ARC seeks review of false self-employment test

Tuesday 6 May 2014

The Treasury minister is being petitioned to review the new false self-employment test.

In a letter, the Association of Recruitment Consultancies (ARC) explained that agencies are required to collate evidence from third parties to argue that the SDC test has not been satisfied but currently it is not specified what constitutes evidence.

The SDC test looks at whether anyone can supervise, direct or control (SDC) how the work done by an individual is completed. If it is deemed that it can be, the person in question is not thought to be self-employed.

This was set down in the Finance Bill 2014 to crack down on the use of the self-employed supply model in a bid to reduce tax and National Insurance Contribution payments.

While it has been stated that contractors will not be unduly affected by the changes, there has still been concern among professionals.

Adrian Marlowe, chairman of the ARC, said: "This law applies to consultancies and agencies in the UK that supply self employed individuals. The default position is that whatever the role or seniority of the worker the agencies supplying them will have to apply the PAYE rules to payments due, without any allowance for expenses, unless the agency is willing to take a risk."

"Agencies are not lawyers," he continued, "and whilst an agency can argue that the SDC test is not satisfied it needs evidence from third parties to be able to do so."

"It means that an agency who is told by a client that there is no SDC could still be liable for the PAYE and employers NICs if it transpires that SDC was present, unless the client was deliberately dishonest in making the statement," Mr Marlowe concluded.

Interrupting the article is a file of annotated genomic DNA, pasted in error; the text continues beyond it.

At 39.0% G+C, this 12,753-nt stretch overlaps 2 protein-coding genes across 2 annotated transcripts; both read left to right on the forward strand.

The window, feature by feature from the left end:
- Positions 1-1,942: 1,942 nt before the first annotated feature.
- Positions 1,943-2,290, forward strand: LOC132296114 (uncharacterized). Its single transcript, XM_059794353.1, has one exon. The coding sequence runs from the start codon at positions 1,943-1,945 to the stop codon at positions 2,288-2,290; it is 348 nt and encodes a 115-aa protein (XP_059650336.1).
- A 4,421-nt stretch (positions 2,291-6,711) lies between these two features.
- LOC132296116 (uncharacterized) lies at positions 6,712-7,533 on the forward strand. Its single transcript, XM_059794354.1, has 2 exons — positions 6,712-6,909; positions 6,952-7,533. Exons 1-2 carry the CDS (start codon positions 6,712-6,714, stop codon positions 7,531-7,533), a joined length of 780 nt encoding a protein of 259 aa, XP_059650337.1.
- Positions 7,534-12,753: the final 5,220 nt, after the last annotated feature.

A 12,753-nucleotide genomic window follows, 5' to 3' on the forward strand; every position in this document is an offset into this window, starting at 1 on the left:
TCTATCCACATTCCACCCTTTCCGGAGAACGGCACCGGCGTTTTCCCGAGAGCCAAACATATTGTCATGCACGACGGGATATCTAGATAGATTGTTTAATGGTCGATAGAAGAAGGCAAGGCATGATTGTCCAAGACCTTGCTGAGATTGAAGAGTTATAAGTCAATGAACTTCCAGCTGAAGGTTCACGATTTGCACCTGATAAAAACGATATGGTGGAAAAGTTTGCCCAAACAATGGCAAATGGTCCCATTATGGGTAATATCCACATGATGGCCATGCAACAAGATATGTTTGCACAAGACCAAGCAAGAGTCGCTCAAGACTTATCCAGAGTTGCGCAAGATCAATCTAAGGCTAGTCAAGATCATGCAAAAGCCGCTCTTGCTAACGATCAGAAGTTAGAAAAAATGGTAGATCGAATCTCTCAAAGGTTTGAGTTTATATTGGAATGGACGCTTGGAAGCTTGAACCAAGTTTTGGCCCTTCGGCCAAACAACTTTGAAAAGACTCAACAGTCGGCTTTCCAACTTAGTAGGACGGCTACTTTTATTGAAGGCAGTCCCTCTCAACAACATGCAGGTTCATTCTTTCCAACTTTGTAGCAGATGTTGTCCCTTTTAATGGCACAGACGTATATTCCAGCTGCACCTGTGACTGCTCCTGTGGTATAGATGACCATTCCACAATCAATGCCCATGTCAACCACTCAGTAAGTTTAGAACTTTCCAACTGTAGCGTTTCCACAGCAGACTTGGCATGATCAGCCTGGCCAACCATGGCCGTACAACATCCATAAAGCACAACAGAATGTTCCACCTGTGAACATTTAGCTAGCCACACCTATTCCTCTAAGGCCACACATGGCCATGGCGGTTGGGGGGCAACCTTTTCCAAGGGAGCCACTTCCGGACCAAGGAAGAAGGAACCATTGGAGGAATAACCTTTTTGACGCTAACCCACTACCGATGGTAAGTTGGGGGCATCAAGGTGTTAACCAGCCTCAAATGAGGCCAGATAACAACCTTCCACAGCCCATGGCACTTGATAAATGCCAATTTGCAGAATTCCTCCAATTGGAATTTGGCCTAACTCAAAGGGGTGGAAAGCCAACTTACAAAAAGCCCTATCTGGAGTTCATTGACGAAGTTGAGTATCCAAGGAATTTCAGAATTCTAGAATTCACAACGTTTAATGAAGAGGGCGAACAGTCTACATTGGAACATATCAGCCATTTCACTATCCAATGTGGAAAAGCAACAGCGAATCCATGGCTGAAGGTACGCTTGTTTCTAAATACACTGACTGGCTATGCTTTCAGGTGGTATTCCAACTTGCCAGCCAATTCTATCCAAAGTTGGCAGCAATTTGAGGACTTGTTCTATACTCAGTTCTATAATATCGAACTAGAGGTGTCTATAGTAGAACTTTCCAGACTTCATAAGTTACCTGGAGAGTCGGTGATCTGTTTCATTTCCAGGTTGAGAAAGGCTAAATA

There continues to be much confusion surrounding the false self-employment laws and who could find themselves liable. Lawspeed recently warned agencies that pay their contractors could be at risk if they don't review their arrangements.

All recruitment agencies contracting directly with clients are liable for PAYE and must stop paying individuals in gross.

This will have particular ramifications for construction industry freelancers who are often paid gross under the CIS tax scheme.

Agencies are reminded that any debts can be transferred to directors and compliance is essential.

HM Revenue and Customs will work from an assumption that a contractor is working under control, so it is the responsibility of agencies to prove they are not. Of course, this becomes challenging due to the uncertainty surrounding the provision of evidence, but every attempt to comply must be made.

It will not be sufficient for an agency to simply ask a client if there is SDC. If this is the approach taken and it is found to be wrong, the agency will be liable.

It is now crucial for a proper understanding of the new laws to be established. The government has yet to yield to calls for clarification and until this time businesses will still need to ensure they comply to the best of their ability.


By Victoria McDonnell

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